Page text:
History 52' 2016 HD
Germany, summer 1936. All eyes are on Berlin where Nazi-Germany hosts one of the most political Olympic Games in history. Unnoticed by most, a political drama unfolds, which causes controversy up until today: the victory of the Korean marathon runner Sohn Kee-chung. It's the first ever Olympic Gold for Korea – and yet the medal officially goes to Japan. The colonial power has been ruling in Korea since 1910, a cruel period in Korea's history.
Like his fellow countrymen, Sohn has to take a Japanese name and therefore it's Son Kitei who wins in Berlin, not Sohn Kee-chung, and instead of the Korean, it’s the Japanese national anthem that echoes through the stadium.
Standing on the winner's podium, Sohn hangs his head in silent protest, covering the Japanese flag on his chest with his trophy. While the international press is not interested in his story, a newspaper back home in Korea prints the photo of Sohn with the Japanese flag scratched out – with the result of the Japanese government arresting and torturing eight of its journalists and shutting down the paper temporarily. Almost over night, Sohn becomes a symbol of the awakening resistance and poses a risk to the Japanese. They shut him out of public life and he will never run a marathon again. Up until this day, the IOC lists Sohn's victory as Japanese and under his Japanese name. In Korea however, Sohn has become a national hero. His humiliation but also his small gestures of resistance have become part of the collective memory. In Germany, too, Sohn seems to have made an impression. Leni Riefenstahl who captured Sohn's victory on camera, wants to understand his unusual reaction. A frequent correspondence evolves between the two, a rich archive of letters is to be explored.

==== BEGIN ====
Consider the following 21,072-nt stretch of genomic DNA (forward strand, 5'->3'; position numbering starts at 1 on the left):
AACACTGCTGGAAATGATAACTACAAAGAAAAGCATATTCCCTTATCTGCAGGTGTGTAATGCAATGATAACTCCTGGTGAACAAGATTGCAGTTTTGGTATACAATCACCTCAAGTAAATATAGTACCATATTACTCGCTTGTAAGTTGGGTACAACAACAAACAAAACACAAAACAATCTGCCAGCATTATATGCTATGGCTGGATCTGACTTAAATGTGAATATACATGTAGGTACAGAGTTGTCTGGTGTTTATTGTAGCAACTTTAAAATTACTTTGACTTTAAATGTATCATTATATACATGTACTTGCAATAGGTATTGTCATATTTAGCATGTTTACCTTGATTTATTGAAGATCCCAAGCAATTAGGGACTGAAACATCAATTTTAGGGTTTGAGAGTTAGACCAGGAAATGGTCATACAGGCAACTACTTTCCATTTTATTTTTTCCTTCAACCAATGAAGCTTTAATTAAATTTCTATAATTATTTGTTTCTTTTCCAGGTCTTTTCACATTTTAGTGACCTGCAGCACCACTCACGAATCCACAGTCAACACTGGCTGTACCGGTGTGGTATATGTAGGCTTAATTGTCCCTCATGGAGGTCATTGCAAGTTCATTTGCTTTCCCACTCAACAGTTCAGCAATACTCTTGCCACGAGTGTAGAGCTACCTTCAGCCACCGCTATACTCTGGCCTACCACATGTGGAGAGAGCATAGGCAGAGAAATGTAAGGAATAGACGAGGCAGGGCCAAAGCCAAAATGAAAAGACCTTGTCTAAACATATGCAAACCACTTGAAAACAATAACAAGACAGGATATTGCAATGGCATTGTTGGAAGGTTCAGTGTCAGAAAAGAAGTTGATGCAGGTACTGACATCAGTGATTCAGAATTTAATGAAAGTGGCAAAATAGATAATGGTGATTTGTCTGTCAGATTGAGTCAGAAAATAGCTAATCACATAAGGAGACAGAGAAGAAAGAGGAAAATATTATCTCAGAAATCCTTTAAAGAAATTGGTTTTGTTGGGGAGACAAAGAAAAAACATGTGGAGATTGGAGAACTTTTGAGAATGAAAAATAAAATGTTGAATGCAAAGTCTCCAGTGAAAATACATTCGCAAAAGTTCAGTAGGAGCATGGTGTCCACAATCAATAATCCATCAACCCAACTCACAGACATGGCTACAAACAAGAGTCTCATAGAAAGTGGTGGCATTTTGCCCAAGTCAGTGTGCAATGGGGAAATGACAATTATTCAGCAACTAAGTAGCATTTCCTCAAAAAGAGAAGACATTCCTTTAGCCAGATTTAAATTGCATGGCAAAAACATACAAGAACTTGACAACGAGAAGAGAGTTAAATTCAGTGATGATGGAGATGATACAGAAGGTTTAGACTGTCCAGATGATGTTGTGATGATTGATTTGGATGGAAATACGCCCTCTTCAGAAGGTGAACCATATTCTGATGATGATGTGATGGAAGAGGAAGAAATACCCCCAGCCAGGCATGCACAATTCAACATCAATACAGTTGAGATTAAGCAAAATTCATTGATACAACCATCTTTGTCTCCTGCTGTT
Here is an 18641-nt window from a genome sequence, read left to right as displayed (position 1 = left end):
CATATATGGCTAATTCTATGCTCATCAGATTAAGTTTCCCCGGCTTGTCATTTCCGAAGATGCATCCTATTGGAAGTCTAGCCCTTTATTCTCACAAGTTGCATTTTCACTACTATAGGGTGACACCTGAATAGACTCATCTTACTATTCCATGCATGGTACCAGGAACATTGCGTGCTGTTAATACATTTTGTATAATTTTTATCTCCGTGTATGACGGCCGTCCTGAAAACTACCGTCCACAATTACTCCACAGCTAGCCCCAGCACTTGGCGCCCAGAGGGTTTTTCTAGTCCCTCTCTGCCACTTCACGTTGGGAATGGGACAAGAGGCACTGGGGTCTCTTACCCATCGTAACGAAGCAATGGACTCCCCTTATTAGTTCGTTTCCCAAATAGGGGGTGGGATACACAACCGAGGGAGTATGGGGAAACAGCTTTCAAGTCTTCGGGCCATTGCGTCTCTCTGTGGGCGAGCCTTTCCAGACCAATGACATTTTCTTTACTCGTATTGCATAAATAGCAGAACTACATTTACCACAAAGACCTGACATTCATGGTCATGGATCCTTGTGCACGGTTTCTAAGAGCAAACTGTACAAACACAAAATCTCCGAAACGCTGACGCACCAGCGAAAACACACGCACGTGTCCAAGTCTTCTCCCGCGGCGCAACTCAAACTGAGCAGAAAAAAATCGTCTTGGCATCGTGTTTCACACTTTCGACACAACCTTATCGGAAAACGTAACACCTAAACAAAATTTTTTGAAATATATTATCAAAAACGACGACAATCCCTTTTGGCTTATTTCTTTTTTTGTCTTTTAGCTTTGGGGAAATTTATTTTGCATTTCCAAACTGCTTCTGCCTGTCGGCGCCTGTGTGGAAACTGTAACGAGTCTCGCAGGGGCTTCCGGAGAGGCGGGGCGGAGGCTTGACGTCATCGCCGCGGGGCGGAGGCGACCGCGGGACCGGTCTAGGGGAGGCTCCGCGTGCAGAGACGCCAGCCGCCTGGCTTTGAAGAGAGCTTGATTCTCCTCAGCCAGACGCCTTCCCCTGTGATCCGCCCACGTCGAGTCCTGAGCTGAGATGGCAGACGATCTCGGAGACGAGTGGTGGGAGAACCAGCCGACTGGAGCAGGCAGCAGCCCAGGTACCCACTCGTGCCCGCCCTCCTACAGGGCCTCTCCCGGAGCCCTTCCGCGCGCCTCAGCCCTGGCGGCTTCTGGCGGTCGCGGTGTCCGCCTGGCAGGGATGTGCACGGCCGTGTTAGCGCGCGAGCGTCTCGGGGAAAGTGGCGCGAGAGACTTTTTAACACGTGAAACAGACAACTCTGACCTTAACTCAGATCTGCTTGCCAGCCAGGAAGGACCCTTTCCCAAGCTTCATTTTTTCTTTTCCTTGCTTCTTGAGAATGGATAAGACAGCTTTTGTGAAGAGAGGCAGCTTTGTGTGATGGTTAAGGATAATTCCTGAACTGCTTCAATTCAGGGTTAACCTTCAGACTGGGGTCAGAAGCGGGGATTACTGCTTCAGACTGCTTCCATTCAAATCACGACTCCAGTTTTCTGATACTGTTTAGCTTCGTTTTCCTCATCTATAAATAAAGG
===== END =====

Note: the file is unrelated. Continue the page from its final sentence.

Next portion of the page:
What role did the historical run of 1936 play for Sohn and his fellow Koreans? What role did the Olympic Games play in the construction of national identity, in Korea, in colonial Japan and in Nazi-Germany?
With a focus on the fateful run in Berlin 1936, ‘The Run’ links Sohn's story to world history and sheds light on an important and mostly forgotten chapter of the turbulent chronicles of the 20th century.